“We’ve had people in the group arrange for us before,” Kastelein said. “People in the group sometimes arrange songs for us, and we buy arrangements from professional arrangers. We have some arrangements custom made for our group, which means we’d be the first group to perform it.”

Kastelein said when it comes to choosing music, she strives to find a balance between challenging the group musically and choosing songs enjoyable to perform.
“When we pick our songs, we throw out song ideas for what we think would be good, and then we start seeking to see is there already an arrangement of it out there that’s challenging enough for us. And then, is it a song that we would want to have custom arranged for us, or is this a song that we could have someone in the group arrange? So, there’s just a lot of steps.”

Yoder said that as the group has grown and improved over the years, the music has changed as well.

“It’s part of the continuing excellence of the group, to continue to challenge the group. So, like, the music that we pick is different and more challenging than the music that was four semesters ago. That’s just kind of how we roll.”

As well as recording in the studio, The Inversions have also filmed three music videos: one for the song “Mad World” on their most recent EP, a Christmas song done for the university and a collaboration project done with two other local a capella groups, Forte and Eleventh Hour. The collaboration was done to give the proceeds from the single to the Red Cross for disaster relief.

Ideas for music videos are found in a variety of ways, whether the group seeks someone out, or someone comes to them with a request. It depends a lot on the project, and what song they think will best promote their EP. Everyone in the group has their own ideas on which song they should do, but it has over time become a refined process. With the group consisting of such a wide variety of years, majors and personalities, opinions widely vary. One thing that is for sure is that they find being part of The Inversions a great experience.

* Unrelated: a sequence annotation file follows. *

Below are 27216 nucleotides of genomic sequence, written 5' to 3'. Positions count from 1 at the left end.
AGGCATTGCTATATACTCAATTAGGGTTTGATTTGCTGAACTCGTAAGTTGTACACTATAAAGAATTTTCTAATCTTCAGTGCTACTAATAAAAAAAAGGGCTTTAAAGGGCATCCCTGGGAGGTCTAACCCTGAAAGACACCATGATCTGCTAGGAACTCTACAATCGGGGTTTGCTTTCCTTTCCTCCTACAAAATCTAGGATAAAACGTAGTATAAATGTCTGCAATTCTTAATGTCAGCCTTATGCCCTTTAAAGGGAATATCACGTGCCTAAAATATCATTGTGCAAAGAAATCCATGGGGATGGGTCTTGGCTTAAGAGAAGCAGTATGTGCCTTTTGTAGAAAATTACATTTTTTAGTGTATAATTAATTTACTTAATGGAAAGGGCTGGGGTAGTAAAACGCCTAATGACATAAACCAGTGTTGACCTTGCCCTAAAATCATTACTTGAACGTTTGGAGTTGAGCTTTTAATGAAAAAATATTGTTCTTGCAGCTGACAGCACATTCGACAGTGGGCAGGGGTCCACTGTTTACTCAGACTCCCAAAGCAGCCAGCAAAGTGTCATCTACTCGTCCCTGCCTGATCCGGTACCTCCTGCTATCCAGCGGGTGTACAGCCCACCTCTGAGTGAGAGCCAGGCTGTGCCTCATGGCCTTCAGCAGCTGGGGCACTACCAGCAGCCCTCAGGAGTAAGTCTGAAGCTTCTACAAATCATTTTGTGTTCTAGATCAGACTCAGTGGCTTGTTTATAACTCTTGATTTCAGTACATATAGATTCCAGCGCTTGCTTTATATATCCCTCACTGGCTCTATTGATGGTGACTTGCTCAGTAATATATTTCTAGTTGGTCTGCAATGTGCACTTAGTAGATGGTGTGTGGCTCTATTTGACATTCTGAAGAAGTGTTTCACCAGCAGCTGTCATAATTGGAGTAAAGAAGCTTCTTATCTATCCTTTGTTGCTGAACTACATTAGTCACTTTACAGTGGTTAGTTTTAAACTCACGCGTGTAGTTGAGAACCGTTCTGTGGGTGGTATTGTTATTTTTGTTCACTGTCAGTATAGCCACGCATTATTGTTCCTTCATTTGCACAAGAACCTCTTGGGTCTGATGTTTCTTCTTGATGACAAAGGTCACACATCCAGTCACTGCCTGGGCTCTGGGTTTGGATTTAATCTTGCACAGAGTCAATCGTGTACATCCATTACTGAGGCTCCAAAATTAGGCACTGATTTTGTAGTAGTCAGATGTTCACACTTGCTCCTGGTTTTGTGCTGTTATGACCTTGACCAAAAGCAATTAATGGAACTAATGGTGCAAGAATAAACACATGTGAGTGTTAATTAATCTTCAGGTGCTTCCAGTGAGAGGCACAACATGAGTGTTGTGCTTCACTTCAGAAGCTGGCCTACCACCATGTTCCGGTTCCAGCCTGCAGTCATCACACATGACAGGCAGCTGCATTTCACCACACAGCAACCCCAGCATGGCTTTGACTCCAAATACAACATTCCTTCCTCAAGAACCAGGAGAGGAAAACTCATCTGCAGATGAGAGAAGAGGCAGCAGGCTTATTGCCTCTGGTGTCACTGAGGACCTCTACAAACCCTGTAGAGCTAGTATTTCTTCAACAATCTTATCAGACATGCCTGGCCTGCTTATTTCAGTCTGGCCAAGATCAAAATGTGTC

Yoder, as a senior, is one of the most veteran members of the group and is happy to see how far the group he joined when it was less than two years old has progressed.
“To see where the group has come, it’s just incredible,” Yoder said. “Like, the leadership is so organized, like the collaboration that we did last year, people would say ‘Everybody needs to be like The Inversions. Our schedule is regimented, everything is just really cut and clean. Obviously, you’re working with a big group of people, so there’s conflicts there, and sometimes people get all offended by some things, but on the whole, it’s a really good experience.”

Noah Darnell, a freshman engineering major, joined a couple of months ago and has not had a ton of experience with The Inversions. Yet, in spite of his short time with the group, he said he already loves it.

“I’ve been in a lot of music groups, but I’ve never been in an all-vocal music group, and I didn’t get to see The Inversions in their early stages, but coming into it my first year, it’s been really impressive,” Darnell said. “It is really organized compared to some other music groups that I’ve been in, and everybody in the group is great. I mean, phenomenal people, phenomenal musicians. It’s so much fun.”

Sophomore social work major Chelsea Spitzer has just started her second year with The Inversions and said she is more than happy with the social opportunities it has given her besides just the fun of singing.

“It’s a lot of fun,” Spitzer said. “I came in as a freshman, and I’m really quiet and everything, so it was a really good way to meet people that have the same love for singing as me, so I would just say that it’s always been a really positive thing for me. It is challenging, but it’s a lot of fun, and it’s rewarding to perform what we’ve learned.”

No matter what people’s interests are, there is something in The Inversions for everyone, whether as a part of the group or just attending a concert. The group has been through a lot and a lot of challenges over the years, but the dedication of the members has sustained it.

Members said they consider themselves a family, and they consider the group a chance to challenge themselves musically. After being around for five years, The Inversions is going strong,and appears to be set to be around for many more years to come.

Shelby Ahlborg is a sophomore theatre major and A&E writer for Cedars. She enjoys drawing, listening to movie scores, and writing fiction stories.